NTSB Identification: FTW02FA162.
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Accident occurred Tuesday, May 28, 2002 in Angel Fire, NM
Probable Cause Approval Date: 03/30/2004
Aircraft: Cirrus Design Corporation SR-20, registration: N901CD
Injuries: 1 Fatal.

NTSB investigators either traveled in support of this investigation or conducted a significant amount of investigative work without any travel, and used data obtained from various sources to prepare this aircraft accident report.

Prior to departure, the 1,350-hour pilot obtained a weather report from an employee of a local fixed base operator. The reported weather conditions at the time of departure were winds from 110 degrees at 10 knots, temperature of approximately 60 degrees Fahrenheit, and altimeter 30.28 inches of Mercury. The employee informed the pilot that the temperature reading was "from an instrument under a carport and therefore was in the shade." The employee observed the airplane takeoff without incident. Another witness observed the airplane fly overhead "really low at a relatively slow airspeed." The airplane impacted mountainous wooded terrain. All major structural components and flight control surfaces for the airplane were identified. Flight control continuity was established. The engine exhibited severe impact and fire damage. No anomalies were found that "would suggest any engine problem prior to the accident." The NTSB Investigator-In-Charge calculated the density altitude (DA) to be 10,136 feet MSL at the time of departure. The manufacturer, Cirrus Design, calculated the following performance figures: Takeoff Climb Gradient: 262 feet per nautical mile, Takeoff Rate of Climb: 406 feet per minute, Best Angle of Climb Airspeed (Vx): 80 kias = 93 ktas = 1.55 nautical miles per minute, Best Rate of Climb (Vy): 88 kias. With this data, the manufacturer calculated that if the airplane maintained a constant airspeed of 80 kias (Vx) after departure, it would have taken 4 minutes, 11 seconds to climb 1,700 feet. Further calculations revealed that at Vx, the airplane's approximate flight path would be 6.49 nautical miles.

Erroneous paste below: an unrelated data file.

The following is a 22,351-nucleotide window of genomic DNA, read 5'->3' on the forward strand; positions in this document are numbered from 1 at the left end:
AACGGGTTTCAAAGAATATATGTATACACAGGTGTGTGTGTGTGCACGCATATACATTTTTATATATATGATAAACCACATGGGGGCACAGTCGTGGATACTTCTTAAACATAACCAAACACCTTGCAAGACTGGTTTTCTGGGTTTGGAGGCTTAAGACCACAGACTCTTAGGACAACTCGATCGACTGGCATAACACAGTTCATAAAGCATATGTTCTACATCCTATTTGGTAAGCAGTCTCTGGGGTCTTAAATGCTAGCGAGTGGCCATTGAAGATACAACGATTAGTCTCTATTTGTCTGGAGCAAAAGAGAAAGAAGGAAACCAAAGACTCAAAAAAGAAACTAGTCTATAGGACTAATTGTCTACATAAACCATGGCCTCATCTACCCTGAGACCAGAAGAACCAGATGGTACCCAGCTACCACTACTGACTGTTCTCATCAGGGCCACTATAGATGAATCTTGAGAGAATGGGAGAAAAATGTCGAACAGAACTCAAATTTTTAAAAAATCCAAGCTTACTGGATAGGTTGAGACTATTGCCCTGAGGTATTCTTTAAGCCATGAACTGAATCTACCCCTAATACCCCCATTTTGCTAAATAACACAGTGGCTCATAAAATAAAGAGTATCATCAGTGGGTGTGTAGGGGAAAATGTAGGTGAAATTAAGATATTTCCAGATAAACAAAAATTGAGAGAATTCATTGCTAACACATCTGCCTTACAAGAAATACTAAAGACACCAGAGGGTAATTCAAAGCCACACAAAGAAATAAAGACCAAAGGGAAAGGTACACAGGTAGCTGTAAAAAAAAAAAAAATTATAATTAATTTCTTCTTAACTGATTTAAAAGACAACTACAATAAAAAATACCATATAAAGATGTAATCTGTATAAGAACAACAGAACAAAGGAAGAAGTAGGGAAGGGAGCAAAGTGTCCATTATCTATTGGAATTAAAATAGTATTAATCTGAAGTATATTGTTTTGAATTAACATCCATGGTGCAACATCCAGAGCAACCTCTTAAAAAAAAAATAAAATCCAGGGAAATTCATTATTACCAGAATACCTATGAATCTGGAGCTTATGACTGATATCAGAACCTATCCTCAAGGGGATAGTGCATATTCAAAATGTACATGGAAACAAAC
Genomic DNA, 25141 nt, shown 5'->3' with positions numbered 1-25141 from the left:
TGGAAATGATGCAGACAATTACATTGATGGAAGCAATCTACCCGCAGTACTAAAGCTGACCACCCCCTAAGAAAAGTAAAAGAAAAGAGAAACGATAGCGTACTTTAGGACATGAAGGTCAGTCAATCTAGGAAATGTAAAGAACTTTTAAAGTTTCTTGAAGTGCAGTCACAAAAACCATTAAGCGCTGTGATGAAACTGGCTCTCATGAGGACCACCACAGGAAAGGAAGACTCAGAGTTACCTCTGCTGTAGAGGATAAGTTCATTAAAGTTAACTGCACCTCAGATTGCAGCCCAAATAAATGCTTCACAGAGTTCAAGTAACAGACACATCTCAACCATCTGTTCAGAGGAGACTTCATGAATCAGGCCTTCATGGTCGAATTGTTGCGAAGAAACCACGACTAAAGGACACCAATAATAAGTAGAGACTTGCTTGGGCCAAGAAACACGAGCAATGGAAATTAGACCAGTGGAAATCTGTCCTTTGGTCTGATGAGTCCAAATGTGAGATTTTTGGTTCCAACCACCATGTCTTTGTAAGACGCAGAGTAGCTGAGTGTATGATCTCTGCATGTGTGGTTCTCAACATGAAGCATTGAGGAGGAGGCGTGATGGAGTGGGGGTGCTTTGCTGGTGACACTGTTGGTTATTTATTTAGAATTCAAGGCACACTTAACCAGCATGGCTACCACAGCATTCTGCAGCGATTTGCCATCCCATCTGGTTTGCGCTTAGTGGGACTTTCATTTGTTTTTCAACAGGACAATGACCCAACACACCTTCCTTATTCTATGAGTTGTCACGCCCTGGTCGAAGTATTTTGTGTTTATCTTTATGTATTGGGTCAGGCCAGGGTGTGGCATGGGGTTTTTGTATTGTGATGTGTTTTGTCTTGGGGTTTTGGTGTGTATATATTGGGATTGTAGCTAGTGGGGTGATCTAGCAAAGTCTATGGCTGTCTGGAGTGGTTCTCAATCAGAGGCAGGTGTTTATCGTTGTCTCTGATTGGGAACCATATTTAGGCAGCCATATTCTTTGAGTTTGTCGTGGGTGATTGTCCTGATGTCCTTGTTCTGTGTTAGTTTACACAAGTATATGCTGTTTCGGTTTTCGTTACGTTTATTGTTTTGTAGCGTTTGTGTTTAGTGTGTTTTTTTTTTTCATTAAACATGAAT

The National Transportation Safety Board determines the probable cause(s) of this accident to be:

The pilot's decision to continue the flight into the rising mountainous terrain, and subsequent failure to maintain clearance with the trees. Contributing factors were the rising mountainous terrain, and the high density altitude,

Full narrative available

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